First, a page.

The following contains spoilers from both The Mandalorian Episode 7 (which Disney+ released on Dec. 18) and the newly released motion picture Star Wars: The Rise of Skywalker.
Some who watched The Mandalorian‘s penultimate Season 1 episode this week may have raised an eyebrow when the Child (aka “Baby Yoda”) employed the Force in a new and exciting way — “new,” at least, for those who have only consumed live-action Star Wars fare.
And interestingly, the same use of the Force turned up in the brand-new Star Wars film — Episode IX, The Rise of Skywalker.
On The Mandalorian, whilst camping out before approaching the town on Navarro, Mando & Co. were attacked by a flock of pterosaurs. Mando, Cara Dune and Greef Cargan’s hired guns did their best to fend off the reptilian menances, but not before Greef was gravely wounded. Greef reckoned himself a goner as the talons’ poison began coursing through his veins, until the Child sidled on up and casually laid one of his itty bitty hands on the wound. After accepting that the odd creature was not trying to eat him, Greef looked on in wonder as his wound closed up and healed. The Child, in turn, plopped down on the ground following the good deed, apparently spent by the process.
While using the Force to heal is new to live-action Star Wars properties, it has been employed in a few of the EU/”Extended Universe” novels that in recent years were admittedly deemed to no longer be any kind of canon. (I myself once dabbled in the novels — e.g. Splinter of the Mind’s Eye, Heir to the Empire — during that lonnnnng stretch between the first and second trilogies, hungry for any Star Wars content.) Force healing also apparently is a thing in some Star Wars video games, though I’m still struggling to fly a TIE fighter in Battlefront II.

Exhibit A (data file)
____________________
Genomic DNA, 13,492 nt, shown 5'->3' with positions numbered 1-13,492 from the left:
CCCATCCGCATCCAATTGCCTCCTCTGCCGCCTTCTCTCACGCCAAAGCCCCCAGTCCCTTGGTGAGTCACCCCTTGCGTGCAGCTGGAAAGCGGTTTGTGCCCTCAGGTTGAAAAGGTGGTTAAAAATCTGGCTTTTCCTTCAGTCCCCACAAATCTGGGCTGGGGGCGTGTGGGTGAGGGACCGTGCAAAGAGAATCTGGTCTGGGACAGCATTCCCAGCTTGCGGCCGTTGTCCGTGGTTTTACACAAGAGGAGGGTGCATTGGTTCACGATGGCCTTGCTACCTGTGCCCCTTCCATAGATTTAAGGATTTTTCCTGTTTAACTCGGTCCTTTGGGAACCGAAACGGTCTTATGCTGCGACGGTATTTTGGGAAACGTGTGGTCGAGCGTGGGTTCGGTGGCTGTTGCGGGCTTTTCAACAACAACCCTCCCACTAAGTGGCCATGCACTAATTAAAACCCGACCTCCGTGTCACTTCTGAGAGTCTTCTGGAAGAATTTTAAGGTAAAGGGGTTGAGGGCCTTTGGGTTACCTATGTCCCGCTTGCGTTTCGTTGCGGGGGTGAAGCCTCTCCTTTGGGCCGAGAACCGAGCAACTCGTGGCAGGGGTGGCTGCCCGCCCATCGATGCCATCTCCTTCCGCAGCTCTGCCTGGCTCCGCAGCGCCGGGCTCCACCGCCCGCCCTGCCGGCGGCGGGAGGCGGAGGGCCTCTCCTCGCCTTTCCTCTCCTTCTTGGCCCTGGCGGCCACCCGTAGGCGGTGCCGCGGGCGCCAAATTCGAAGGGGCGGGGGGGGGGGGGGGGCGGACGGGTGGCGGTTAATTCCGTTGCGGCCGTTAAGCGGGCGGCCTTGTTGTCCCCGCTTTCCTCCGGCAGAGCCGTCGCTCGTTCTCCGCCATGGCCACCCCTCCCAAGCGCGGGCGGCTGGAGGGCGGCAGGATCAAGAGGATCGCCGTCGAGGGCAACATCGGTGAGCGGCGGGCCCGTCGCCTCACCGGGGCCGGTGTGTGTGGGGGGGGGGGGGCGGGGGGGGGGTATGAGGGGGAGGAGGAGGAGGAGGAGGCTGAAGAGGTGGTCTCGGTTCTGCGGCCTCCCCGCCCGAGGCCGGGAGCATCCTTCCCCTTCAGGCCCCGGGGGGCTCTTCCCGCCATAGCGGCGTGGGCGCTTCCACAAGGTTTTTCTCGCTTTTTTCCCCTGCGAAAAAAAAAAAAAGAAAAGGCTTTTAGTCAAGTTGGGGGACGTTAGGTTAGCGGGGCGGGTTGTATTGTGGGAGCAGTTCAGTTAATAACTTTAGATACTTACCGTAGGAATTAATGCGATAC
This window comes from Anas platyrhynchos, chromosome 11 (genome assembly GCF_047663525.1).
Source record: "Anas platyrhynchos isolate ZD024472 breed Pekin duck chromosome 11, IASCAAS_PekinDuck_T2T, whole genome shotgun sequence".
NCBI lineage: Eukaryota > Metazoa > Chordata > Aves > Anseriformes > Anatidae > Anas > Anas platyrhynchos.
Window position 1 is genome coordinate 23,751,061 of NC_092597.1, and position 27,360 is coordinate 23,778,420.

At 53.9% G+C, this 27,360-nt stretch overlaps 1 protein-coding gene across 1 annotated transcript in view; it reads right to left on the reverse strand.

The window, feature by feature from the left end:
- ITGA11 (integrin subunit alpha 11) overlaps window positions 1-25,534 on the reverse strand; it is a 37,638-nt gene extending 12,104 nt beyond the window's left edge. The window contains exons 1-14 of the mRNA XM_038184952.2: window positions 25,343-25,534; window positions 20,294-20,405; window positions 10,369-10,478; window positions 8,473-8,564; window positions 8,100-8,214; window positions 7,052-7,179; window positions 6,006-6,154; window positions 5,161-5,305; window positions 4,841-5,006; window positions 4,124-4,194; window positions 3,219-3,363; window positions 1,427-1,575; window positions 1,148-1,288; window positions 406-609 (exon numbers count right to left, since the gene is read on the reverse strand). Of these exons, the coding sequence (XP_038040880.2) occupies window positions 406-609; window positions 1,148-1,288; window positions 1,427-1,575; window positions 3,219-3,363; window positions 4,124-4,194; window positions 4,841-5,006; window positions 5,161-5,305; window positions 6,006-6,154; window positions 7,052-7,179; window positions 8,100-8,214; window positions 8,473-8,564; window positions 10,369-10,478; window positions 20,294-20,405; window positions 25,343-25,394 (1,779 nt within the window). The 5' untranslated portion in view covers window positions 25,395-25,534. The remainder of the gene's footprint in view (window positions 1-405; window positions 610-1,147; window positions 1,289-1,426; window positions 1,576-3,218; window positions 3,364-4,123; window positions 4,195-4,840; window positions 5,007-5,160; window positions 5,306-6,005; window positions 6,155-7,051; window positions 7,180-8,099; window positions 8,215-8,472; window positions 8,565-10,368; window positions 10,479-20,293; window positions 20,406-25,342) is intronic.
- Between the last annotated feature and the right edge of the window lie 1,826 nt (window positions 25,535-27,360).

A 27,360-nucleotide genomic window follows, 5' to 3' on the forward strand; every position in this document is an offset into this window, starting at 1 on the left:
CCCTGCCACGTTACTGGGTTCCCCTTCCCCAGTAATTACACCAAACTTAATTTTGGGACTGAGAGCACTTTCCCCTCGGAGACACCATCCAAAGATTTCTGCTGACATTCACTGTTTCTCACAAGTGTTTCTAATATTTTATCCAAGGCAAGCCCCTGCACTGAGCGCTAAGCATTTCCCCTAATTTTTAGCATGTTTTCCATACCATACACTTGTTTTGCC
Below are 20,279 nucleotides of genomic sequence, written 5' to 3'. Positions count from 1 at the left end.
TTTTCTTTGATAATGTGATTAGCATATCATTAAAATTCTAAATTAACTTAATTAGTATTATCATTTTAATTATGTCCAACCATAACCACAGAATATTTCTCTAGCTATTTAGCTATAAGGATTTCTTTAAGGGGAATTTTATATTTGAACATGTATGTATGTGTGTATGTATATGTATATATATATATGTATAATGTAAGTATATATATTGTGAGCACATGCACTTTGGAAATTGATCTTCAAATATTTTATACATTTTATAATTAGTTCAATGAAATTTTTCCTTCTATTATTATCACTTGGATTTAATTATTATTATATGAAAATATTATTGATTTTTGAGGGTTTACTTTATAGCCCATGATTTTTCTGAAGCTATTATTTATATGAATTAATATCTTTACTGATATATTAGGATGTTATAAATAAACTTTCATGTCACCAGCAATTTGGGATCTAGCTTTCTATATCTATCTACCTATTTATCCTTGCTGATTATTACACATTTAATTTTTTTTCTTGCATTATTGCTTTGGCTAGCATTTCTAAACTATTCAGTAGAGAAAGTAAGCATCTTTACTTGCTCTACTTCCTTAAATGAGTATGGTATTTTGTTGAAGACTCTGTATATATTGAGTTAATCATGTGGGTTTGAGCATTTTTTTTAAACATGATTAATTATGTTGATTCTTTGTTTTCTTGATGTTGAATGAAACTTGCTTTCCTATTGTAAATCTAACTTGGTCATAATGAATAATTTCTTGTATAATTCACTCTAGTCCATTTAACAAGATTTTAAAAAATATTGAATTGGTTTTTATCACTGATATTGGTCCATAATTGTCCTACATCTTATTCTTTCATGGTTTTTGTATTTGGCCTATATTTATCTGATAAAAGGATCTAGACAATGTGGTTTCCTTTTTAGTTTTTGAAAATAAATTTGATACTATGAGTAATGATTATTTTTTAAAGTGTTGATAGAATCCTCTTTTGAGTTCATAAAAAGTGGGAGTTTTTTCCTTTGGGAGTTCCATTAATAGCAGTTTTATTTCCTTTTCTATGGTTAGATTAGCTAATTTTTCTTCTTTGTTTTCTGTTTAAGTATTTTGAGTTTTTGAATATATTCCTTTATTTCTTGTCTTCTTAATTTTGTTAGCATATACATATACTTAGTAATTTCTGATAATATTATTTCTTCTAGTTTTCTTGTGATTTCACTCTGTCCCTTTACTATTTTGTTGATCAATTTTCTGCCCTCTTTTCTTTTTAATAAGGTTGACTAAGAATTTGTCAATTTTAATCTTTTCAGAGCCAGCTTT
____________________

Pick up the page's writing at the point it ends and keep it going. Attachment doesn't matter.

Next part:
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Cut to Rise of Skywalker hitting theaters earlier this week. (Again, massive spoilers ahead! I have spoken!) Mandalorian viewers may have felt a bit “in the know” compared to those who haven’t kept up with the streaming series, when the Force was used in the same way — first, in the caverns of Pasaana, where Rey healed a grisly wound on a giant subterranean serpent and thus earned its fealty. Later, about two-third of the way into the film, Rey again used the healing power to close up the lightsaber hole she herself had just put into Kylo Ren, upon realizing that the “Ben” in him had been nudged forth, with remote help from his mother Leia.
Last but not least, for the real kicker, it appeared that Ben returned the favor in the movie’s final act, when his embrace of a lifeless Rey brought her back to life — though at the cost of any life force left in him, in the wake a brutal battle with the Knights of Ren and his tumble into a deep chasm.
If you’re a Mandalorian viewer who also has made your way to the Cineplex, were you pleased to see the Child and Rey both use the Force in this new-ish way? Did you possibly suspect it?